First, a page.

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Immigrants & Urbanization Chapter 7. Chapter Overview The population rises as immigrants supply a willing workforce for urban industrialization and political

Dec 29, 2015



  • Immigrants & UrbanizationChapter 7

  • Chapter Overview The population rises as immigrants supply a willing workforce for urban industrialization and political base for many urban politicians. Abuses in local and national government prompt calls for reform.

  • Section One: The New ImmigrantsEuropeansflooded East coastChinese and JapaneseWest coastJamaica, Cuba, Puerto Rico, and MexicoWhy Immigrate?Lured by promise of better lifeEscape conditions Some immigrated temporarily to take money back home to their families

  • Section One: The New ImmigrantsA Difficult JourneyTrip across Atlantic=One WeekTrip across Pacific=Three WeeksPoor conditions, many deathsEllis IslandImmigration Station in New YorkDetained up to several daysPass physical examGovernment Inspectiondocuments, state purpose

  • Ellis Island, 1892-1954.

  • Section One: The New ImmigrantsAngel IslandSan Francisco BayHarsh questioning, long detentionsPoor conditionsCooperation for SurvivalFinding a place to liveGetting a jobLanguage & CultureMany immigrants formed ethnic communities

  • Angel Island

  • Section One: The New ImmigrantsMelting Potmixture of people of different cultures and races who blended together by abandoning their native languages and customsNativismextreme favoritism toward native-born AmericansAnti-Immigrant groupsRestrictionsonly wanted people that would improve America

  • Section One: The New ImmigrantsImmigration Restriction LeagueLiteracy test, 40 words in EnglishAnti-Asian Sentiment1882, Chinese Exclusion ActBanned all except students, teachers, merchants, tourists, government officialsThe Gentlemans AgreementLimit unskilled workers from Japan, repeal San Francisco segregation order

  • Questions to ponderWhat are some push and pull factors influence immigration to America?What was the journey like?What was the experience of Ellis & Angel Island like?What was life like once immigrants were admitted?How is the phrase melting pot positive and negative?Why did people have anti-immigrant feelings?

  • Section Two: The Challenges of UrbanizationUrbanizationgrowth of cities due to technological boommostly in Midwest & NortheastImmigrants lived in cities because of cheap living and available jobsRural population moving to cities because farming not needed as much1890twice as many Irish in NYC than Dublin, Ireland!!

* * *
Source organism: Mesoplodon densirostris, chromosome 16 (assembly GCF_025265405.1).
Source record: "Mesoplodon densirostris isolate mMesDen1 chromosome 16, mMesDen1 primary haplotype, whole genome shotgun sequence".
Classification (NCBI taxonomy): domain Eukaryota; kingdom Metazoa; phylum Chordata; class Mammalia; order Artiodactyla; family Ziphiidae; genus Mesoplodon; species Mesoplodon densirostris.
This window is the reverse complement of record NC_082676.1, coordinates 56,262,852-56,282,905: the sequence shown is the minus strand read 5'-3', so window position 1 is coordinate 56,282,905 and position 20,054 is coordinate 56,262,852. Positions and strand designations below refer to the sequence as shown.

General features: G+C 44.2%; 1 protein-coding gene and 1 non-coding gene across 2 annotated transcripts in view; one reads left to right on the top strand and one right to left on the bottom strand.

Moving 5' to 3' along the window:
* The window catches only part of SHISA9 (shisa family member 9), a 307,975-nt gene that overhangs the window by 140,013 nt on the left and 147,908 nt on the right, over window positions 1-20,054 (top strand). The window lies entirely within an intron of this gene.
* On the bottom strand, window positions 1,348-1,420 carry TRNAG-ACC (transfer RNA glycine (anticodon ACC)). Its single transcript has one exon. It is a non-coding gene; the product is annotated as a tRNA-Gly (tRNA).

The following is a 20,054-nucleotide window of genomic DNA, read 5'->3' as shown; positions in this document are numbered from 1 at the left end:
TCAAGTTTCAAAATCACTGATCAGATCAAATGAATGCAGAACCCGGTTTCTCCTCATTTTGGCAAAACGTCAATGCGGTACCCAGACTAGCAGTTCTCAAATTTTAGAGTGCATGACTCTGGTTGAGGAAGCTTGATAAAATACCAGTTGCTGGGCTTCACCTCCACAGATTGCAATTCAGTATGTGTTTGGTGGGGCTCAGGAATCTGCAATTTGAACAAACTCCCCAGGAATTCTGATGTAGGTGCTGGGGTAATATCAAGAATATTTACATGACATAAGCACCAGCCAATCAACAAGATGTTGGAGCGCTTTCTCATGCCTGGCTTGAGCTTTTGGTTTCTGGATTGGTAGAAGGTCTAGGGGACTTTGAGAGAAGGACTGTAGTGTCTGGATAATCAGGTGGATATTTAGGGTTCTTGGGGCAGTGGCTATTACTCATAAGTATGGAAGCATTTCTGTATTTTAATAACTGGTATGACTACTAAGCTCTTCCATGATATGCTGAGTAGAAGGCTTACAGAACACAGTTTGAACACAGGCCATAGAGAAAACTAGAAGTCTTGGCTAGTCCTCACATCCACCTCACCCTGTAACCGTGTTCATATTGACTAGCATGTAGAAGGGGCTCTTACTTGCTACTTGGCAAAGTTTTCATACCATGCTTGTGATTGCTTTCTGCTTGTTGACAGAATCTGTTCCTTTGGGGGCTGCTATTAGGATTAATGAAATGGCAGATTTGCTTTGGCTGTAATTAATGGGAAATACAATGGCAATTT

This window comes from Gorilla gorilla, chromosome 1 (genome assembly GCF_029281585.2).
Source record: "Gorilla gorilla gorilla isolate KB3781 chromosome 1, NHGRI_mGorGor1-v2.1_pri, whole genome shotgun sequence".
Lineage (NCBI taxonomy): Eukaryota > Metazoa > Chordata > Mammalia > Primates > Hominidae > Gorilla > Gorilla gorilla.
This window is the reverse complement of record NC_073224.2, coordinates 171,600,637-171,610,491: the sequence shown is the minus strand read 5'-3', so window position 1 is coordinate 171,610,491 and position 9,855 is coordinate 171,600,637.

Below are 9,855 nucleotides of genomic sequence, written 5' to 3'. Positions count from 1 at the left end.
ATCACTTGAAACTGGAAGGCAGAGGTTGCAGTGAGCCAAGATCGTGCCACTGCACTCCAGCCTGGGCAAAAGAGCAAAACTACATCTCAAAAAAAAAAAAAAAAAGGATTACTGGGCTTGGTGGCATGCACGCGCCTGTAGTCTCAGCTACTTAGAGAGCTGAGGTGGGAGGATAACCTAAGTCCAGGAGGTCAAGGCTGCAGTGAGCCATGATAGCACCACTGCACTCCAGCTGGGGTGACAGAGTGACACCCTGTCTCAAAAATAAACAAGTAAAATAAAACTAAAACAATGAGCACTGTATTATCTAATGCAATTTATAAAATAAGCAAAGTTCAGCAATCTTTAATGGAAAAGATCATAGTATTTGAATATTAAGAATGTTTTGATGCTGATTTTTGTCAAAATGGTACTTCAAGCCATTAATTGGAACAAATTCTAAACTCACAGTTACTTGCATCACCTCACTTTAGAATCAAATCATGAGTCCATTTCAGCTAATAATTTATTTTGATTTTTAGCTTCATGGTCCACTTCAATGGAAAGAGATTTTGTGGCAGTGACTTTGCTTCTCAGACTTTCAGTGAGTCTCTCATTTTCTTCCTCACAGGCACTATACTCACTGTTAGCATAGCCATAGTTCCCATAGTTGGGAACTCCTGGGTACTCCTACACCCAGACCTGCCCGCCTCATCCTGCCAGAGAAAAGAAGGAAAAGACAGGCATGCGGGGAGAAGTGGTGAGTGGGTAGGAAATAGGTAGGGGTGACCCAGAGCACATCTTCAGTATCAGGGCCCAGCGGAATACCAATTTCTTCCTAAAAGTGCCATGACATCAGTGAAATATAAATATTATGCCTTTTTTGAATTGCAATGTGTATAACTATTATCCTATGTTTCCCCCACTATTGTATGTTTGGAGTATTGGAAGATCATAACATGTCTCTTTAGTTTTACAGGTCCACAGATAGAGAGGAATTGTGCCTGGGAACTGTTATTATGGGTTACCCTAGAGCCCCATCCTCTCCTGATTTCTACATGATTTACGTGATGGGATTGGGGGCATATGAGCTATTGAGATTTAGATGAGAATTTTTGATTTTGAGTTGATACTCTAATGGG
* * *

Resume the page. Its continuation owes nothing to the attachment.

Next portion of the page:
• Section Two: The Challenges of UrbanizationAmericanization MovementAssimilationTeach immigrants skills needed for citizenshipEnglish LiteracyAmerican History & GovernmentCookingSocial Etiquette Most wanted to stay in ethnic groupsOvercrowded

  • Section Two: The Challenges of UrbanizationHousing ProblemsLive on outskirts with transportation problem or rent a cramped, unclean room?Row Housessingle family homes shared wallsTenementsOvercrowded, unsanitary, multifamily homesRegulationsNYC set minimum standards for plumbing and ventilations in apartments

  • New York City, 1900

  • Section Two: The Challenges of UrbanizationTransportationmass transits move large number of people along fixed routesHelped people get to work easilyStreet cars, electric subwaysPublic Water WorksIndoor plumbing was seldomCholera & Typhoid fever 1870filtration, 1908--chlorination

  • Section Two: The Challenges of UrbanizationSanitationHorse manure in the streetsSewage in open guttersGarbage in streetsCrimePickpockets and thieves common1844NYC, 1st full-time police forceCincinnati, OH1st paid Fire Department

  • Section Two: The Challenges of UrbanizationReformersSocial Gospel Movementpreached salvation through service of the poorSettlement housescommunity centers in slum neighborhoods that provided assistance to people in area, especially immigrantsProvided educational, cultural, & social servicesJane Addamsfounded Chicagos Hull HouseLocust Street Social SettlementSettlement house for African-Americans

  • Section Three: Politics in the Gilded AgeTime for new power structuresPolitical Machines: group that controlled the activities of a political party in a city; offered services in exchange for political or financial supportSolved urban problems to reinforce voter loyaltyHelped immigrants with citizenship, housing and jobs

  • Section Three: Politics in the Gilded Age

  • Section Three: Politics in the Gilded AgeIncrease in Election Frauduse of fake names to voteGraftillegal use of political influence for personal gainPolitical machine helps person find job at construction companyPerson charges city more for suppliesMoney is kicked back to political machine

  • Section Three: Politics in the Gilded AgeBoss Tweed(William M. Tweed)Head of Tammany Hall (NYC Democratic political machine)

  • Section Three: Politics in the Gilded AgeElection of 1880, Republican nomination up for grabsStalwartswho supported the spoils systemPatronagegiving of government jobs to people who helped candidates get electedReformerswanted changeIndependent, James A. Garfield, won electionStalwart, Chester A. Arthur, nominated VP

  • Section Three: Politics in the Gilded AgeJuly 2, 1881, because of his support of civil service reform, Garfield was shotDied September 19Arthur became president (shooter was stalwart)Once in office, became a reformerPendleton Civil Service Actmake appointments to federal jobs through merit system based on examination


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